Monday, September 3, 2007

Heavy work

I have been faithfully following the every two hour heavy work assignment. It has had it's benefits. The last few days he has actually laid down and has taken a nap. They have been getting progressively shorter in length, but I chalk this up to his endurance building.

Wanting as many activities as possible available for heavy work, I went out and bought 2 medicine balls. He has often picked up my brother in law's bowling balls, so I figured he would play with these and they would be much easier on the foot or toes they landed on.

Well that was my mistake. He found out the straps do not come off, he has deemed them defective.

On the same trip out I bought him a little bicycle and helmet. I realize this exercise would not be the heavy work he needed as his upper body would not be involved, but it prompts him to say three syllable words. "Bicycle!" If I say "Bike" he corrects me "Bicycle!" and I figured he still needs other forms of exercise too.

When I call spouse to tell him about my purchases he informs me that Connor will not be able to ride it immediately because it requires abstract thought. We'll just show him how' I think to myself. I am convinced that I will put him on this bicycle, show him how to put his feet on the peddles and he will just get it, right?

I put him on the it and his feet in place. He sits expectantly and then thrust his body forward waiting for the ride to start. I get on my knees and place my hands over his feet and from behind I peddle his feet for him (I may need to borrow his knee pads). After a bit I get up look at him and say "Now you try."

He moves his feet off the peddles and slants his body just enough to put his big toe on the floor and pushes. OK, this will take more time to learn than I thought.

With his heavy work has come some temper flaring, throwing/swinging of toys, and the need for more deep pressure. I can only assume this is because his endurance is being pushed. The temper and throwing or swinging toys are always when the toy does not "behave properly".

My younger teen sitting in the living room and minding her own business caught a toy telephone in the nose, when he could not get it to do what he wanted. What did he want it to do? I have no idea.

Spouse brought home a John Deere tracker with farm animals, that make animal noises and sings "Old McDonald". Straight out of the box he tried to disconnect the carts carrying the animals. He brought it to me to see if I could get them off. They are just not made to come apart. He throws the animals and the farmer across the room and the tractor soon flies at my head. I collect the tractor and animals to be put away until he can behave. He seeks more ammo, and soon I have two trucks that I narrowly dodge to add to confiscated items.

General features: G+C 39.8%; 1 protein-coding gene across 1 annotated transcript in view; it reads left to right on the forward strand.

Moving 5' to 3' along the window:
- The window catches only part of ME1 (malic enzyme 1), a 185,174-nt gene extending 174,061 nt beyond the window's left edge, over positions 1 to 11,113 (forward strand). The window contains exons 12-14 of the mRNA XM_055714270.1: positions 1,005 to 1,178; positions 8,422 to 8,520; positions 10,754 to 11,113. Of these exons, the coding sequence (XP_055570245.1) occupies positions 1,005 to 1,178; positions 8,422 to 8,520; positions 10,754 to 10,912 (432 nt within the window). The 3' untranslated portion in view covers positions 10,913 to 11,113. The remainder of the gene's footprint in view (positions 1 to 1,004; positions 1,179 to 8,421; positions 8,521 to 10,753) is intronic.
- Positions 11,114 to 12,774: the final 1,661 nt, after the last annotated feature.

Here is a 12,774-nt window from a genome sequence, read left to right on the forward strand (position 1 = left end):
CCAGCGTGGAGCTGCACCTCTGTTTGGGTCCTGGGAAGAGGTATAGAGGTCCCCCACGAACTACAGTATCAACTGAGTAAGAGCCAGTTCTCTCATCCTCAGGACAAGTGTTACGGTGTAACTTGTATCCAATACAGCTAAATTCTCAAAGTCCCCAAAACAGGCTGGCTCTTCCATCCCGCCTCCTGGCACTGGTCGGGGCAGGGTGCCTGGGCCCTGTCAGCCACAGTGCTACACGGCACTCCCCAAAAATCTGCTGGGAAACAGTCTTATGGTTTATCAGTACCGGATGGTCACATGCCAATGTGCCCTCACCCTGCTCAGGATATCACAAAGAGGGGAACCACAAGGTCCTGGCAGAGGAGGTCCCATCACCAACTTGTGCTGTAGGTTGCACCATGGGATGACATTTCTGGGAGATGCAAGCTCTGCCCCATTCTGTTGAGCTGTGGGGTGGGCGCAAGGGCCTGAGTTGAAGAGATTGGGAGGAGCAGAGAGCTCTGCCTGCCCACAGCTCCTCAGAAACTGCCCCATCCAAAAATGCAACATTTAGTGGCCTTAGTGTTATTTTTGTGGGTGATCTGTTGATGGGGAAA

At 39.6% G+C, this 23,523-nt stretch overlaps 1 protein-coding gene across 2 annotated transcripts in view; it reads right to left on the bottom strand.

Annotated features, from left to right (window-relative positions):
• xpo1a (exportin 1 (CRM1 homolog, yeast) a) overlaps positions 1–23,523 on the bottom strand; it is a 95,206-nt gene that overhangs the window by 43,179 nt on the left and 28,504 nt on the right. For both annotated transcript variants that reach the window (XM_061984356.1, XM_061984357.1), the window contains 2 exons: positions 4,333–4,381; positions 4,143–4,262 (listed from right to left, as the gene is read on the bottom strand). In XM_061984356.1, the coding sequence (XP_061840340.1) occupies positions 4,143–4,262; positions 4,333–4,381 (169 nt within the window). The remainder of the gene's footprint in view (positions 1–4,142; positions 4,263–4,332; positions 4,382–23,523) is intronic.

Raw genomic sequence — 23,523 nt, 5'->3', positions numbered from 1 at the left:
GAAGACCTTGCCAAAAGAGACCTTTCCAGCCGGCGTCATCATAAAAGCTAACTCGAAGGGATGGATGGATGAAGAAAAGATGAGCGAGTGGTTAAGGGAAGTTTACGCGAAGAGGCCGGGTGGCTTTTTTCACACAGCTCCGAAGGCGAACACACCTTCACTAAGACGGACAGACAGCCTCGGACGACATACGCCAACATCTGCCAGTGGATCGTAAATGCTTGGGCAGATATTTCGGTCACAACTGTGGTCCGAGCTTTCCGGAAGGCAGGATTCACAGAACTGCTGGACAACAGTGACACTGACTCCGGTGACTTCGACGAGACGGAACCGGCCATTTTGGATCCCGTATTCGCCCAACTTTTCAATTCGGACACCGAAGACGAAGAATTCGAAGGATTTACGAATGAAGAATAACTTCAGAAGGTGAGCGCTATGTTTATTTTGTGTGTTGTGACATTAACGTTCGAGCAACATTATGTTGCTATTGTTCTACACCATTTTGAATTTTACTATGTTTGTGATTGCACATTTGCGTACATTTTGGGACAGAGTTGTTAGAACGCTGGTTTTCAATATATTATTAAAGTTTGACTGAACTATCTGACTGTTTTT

The needs for deep pressure have changed a bit as he needs more and more lately and I do the best I can with the vest, messages, and joint compressions, but there are just some things a Mom cannot do. Even in his sleep I will see him lie on his tummy, flat as a board,ball his fist up underneath his lower body and all the muscles in his legs and buttocks tighten. When he does this in his awake hours I distract his attention elsewhere.

The OT office is of course closed today for the holiday, so I will have to wait for her to show up late for her appointment next Monday. She has some explaining to do, and the next time she tells a parent to do heavy work with their kids she needs to let them know that it is indeed, hard work.


mcewen said...

Well that's why it's called labour day!

Yes, you're right, it's better than any workout because you have to do it all day. Who needs an expensive gym membership!

Unfortunately I also think you're right about endurance / habituation - the more you do with them, the stronger they get = the more they need. [you didn't really want confirmation of that did you?]
Best wishes

Beagoodmom said...

My son is 4 1/2, also has autism. He learned to ride a bike (with training wheels) this summer. He never did well on a tricycle, but there was something about the two-wheeler that made it easier. We think it was the angle of his legs. We also used to follow behind him chanting "up,down,up,down" to remind him to push consistently with his feet. He does really great now. The hardest part for him was learning to do more than one thing at once. At first, he could not pedal and steer and the same time. Then he could not pedal and look forward at the same time. Once it clicked, he did fine. But we did practice alot.

Beagoodmom said...

Oh, another thing you might try: We had a Radio Flyer tricycle that had a handle coming out the back of the seat. It allows the parents to push the tricycle a bit, when the going gets too rough. I liked the theory behind it, but due to my kids' heights, they never did well on any kind of tricycle. The were always hunched up, at a bad angle for pedaling. But it might work for you.